Research brief : Serving Bowl Selection Biases the Amount of Food Served

E. van Kleef, M. Shimizu, B. Wansink

Research output: Contribution to journalArticleAcademicpeer-review

35 Citations (Scopus)

Abstract

Objective: To determine how common serving bowls containing food for multiple persons influence serving behavior and consumption and whether they do so independently of satiation and food evaluation. Methods: In this between-subjects experiment, 68 participants were randomly assigned to either a group serving pasta from a large-sized bowl (6.9-L capacity) or a medium-sized bowl (3.8-L capacity). Results: Analysis of covariance showed that when given a large-sized bowl, diners served 77% more pasta (364.0 versus 205.5 g; P <.01) and felt more satiated (P ¼ .03) compared with diners given a medium-sized bowl, even though the food was not rated tastier or otherwise notable (all P > .32). Conclusions and Implications: In contrast to those in studies involving larger-sized plates and spoons, people serving from larger bowls felt more satiated. These findings again highlight the role that external cues play in food consumption and show the importance of considering serving bowl size in nutrition education.
Original languageEnglish
Pages (from-to)66-70
JournalJournal of Nutrition Education and Behavior
Volume44
Issue number1
DOIs
Publication statusPublished - 2012

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Selection Bias
Food
Research
Satiation
Cues
Education

Keywords

  • portion sizes
  • college-students
  • energy-intake
  • consumption
  • distortion
  • illusions
  • spoons
  • volume
  • impact
  • eaten

Cite this

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title = "Research brief : Serving Bowl Selection Biases the Amount of Food Served",
abstract = "Objective: To determine how common serving bowls containing food for multiple persons influence serving behavior and consumption and whether they do so independently of satiation and food evaluation. Methods: In this between-subjects experiment, 68 participants were randomly assigned to either a group serving pasta from a large-sized bowl (6.9-L capacity) or a medium-sized bowl (3.8-L capacity). Results: Analysis of covariance showed that when given a large-sized bowl, diners served 77{\%} more pasta (364.0 versus 205.5 g; P <.01) and felt more satiated (P ¼ .03) compared with diners given a medium-sized bowl, even though the food was not rated tastier or otherwise notable (all P > .32). Conclusions and Implications: In contrast to those in studies involving larger-sized plates and spoons, people serving from larger bowls felt more satiated. These findings again highlight the role that external cues play in food consumption and show the importance of considering serving bowl size in nutrition education.",
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Research brief : Serving Bowl Selection Biases the Amount of Food Served. / van Kleef, E.; Shimizu, M.; Wansink, B.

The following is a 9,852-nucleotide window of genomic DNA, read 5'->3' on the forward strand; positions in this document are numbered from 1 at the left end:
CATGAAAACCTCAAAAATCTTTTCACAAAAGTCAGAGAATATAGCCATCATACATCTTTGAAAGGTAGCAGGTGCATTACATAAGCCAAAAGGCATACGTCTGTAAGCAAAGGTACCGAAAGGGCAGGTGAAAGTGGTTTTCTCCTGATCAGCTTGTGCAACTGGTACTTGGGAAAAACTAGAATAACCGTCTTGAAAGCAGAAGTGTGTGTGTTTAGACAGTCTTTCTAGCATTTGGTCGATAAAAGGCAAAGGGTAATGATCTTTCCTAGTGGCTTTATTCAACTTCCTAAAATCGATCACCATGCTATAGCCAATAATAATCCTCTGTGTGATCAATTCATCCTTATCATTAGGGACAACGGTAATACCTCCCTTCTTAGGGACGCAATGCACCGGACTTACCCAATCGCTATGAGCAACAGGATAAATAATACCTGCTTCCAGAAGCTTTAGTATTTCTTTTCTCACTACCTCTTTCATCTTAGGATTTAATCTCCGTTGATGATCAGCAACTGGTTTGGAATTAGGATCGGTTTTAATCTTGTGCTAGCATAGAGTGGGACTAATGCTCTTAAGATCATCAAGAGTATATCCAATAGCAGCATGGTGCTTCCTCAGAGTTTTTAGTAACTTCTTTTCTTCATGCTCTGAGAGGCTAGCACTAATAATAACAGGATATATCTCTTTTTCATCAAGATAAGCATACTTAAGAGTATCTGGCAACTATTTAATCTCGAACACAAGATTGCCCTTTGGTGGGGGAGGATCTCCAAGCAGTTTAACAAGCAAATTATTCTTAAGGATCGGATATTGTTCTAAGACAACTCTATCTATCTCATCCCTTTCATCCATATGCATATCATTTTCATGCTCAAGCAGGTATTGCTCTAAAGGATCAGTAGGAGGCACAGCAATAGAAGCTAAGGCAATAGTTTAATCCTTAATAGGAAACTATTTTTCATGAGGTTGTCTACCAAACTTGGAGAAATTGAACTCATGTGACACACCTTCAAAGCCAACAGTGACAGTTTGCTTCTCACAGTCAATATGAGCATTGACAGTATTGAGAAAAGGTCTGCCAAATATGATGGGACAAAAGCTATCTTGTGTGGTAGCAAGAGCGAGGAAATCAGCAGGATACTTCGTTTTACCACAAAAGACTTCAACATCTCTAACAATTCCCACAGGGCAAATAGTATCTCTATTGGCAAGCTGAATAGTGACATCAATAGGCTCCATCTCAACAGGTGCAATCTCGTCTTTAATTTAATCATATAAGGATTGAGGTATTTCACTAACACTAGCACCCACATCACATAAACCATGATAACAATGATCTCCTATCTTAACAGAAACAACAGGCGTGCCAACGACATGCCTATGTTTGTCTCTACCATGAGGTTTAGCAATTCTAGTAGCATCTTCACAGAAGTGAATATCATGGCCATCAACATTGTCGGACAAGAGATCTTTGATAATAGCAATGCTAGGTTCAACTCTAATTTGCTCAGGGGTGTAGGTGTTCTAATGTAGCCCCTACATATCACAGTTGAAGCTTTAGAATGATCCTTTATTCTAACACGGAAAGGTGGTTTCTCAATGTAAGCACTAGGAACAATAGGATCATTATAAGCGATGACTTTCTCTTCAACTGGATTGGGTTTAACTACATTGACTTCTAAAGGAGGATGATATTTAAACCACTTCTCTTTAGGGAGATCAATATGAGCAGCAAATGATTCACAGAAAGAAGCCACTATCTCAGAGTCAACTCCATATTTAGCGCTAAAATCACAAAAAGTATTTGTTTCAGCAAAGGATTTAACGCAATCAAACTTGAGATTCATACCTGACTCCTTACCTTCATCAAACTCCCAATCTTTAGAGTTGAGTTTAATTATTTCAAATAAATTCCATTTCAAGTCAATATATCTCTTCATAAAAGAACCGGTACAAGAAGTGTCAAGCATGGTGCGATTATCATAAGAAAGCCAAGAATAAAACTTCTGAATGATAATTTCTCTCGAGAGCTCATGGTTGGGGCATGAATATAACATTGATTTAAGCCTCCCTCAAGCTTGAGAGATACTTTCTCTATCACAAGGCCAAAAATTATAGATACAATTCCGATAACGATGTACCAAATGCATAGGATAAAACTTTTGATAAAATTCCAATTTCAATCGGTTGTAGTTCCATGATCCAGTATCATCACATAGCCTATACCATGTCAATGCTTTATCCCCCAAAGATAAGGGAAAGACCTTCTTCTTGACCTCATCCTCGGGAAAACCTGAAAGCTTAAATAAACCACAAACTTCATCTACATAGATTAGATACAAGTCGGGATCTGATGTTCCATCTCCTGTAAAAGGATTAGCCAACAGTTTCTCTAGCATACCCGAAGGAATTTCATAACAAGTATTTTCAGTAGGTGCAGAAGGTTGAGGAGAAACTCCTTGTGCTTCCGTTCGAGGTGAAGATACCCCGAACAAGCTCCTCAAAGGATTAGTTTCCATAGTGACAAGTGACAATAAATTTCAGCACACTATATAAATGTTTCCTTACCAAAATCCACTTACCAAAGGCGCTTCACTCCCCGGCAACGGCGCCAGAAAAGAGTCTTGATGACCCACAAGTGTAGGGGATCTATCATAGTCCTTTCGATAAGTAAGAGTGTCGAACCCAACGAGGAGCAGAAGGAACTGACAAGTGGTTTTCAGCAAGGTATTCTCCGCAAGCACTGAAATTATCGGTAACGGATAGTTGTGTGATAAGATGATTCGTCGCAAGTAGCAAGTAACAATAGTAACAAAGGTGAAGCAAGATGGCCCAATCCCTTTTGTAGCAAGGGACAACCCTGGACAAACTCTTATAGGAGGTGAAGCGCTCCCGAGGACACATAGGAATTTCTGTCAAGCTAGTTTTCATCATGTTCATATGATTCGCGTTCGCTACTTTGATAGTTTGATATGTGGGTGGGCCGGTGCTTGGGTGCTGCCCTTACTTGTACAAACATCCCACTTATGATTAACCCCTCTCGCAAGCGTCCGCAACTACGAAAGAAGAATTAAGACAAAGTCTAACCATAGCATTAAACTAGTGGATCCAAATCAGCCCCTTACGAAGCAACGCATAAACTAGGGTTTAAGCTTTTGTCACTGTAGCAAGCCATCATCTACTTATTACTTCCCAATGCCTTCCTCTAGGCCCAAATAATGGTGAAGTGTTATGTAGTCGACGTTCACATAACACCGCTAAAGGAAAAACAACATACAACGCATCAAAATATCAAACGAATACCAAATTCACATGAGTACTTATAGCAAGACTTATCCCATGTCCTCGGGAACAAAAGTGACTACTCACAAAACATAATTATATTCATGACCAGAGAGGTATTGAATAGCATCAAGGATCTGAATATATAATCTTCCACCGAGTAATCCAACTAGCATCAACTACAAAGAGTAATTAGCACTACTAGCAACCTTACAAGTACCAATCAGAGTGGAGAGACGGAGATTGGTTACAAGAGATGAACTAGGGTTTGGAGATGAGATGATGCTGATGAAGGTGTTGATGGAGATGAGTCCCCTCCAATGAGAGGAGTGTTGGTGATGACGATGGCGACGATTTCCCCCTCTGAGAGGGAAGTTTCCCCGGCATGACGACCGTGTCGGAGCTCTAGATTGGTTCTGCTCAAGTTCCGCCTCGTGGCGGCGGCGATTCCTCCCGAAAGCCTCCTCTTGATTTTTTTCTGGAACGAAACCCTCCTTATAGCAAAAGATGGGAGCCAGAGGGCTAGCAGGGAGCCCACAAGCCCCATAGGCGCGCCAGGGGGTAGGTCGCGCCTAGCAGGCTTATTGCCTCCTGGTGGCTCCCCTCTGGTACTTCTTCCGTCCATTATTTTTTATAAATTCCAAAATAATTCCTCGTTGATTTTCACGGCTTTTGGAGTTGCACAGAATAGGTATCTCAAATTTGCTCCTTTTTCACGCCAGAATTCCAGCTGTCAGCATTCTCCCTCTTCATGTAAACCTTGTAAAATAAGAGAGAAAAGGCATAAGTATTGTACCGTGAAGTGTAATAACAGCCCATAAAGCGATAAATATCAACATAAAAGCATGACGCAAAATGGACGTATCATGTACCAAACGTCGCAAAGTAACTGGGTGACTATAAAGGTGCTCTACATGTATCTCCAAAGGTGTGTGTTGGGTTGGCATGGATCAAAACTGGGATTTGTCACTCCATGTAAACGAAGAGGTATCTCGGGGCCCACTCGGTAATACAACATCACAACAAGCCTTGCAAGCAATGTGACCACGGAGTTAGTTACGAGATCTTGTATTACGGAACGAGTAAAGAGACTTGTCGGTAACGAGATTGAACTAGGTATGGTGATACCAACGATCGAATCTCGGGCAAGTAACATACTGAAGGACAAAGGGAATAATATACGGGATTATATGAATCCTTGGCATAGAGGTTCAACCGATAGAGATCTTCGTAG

In: Journal of Nutrition Education and Behavior, Vol. 44, No. 1, 2012, p. 66-70.

Research output: Contribution to journalArticleAcademicpeer-review

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T1 - Research brief : Serving Bowl Selection Biases the Amount of Food Served

AU - van Kleef, E.

AU - Shimizu, M.

AU - Wansink, B.

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N2 - Objective: To determine how common serving bowls containing food for multiple persons influence serving behavior and consumption and whether they do so independently of satiation and food evaluation. Methods: In this between-subjects experiment, 68 participants were randomly assigned to either a group serving pasta from a large-sized bowl (6.9-L capacity) or a medium-sized bowl (3.8-L capacity). Results: Analysis of covariance showed that when given a large-sized bowl, diners served 77% more pasta (364.0 versus 205.5 g; P <.01) and felt more satiated (P ¼ .03) compared with diners given a medium-sized bowl, even though the food was not rated tastier or otherwise notable (all P > .32). Conclusions and Implications: In contrast to those in studies involving larger-sized plates and spoons, people serving from larger bowls felt more satiated. These findings again highlight the role that external cues play in food consumption and show the importance of considering serving bowl size in nutrition education.

AB - Objective: To determine how common serving bowls containing food for multiple persons influence serving behavior and consumption and whether they do so independently of satiation and food evaluation. Methods: In this between-subjects experiment, 68 participants were randomly assigned to either a group serving pasta from a large-sized bowl (6.9-L capacity) or a medium-sized bowl (3.8-L capacity). Results: Analysis of covariance showed that when given a large-sized bowl, diners served 77% more pasta (364.0 versus 205.5 g; P <.01) and felt more satiated (P ¼ .03) compared with diners given a medium-sized bowl, even though the food was not rated tastier or otherwise notable (all P > .32). Conclusions and Implications: In contrast to those in studies involving larger-sized plates and spoons, people serving from larger bowls felt more satiated. These findings again highlight the role that external cues play in food consumption and show the importance of considering serving bowl size in nutrition education.

KW - portion sizes

KW - college-students

KW - energy-intake

KW - consumption

KW - distortion

KW - illusions

KW - spoons

KW - volume

KW - impact

KW - eaten

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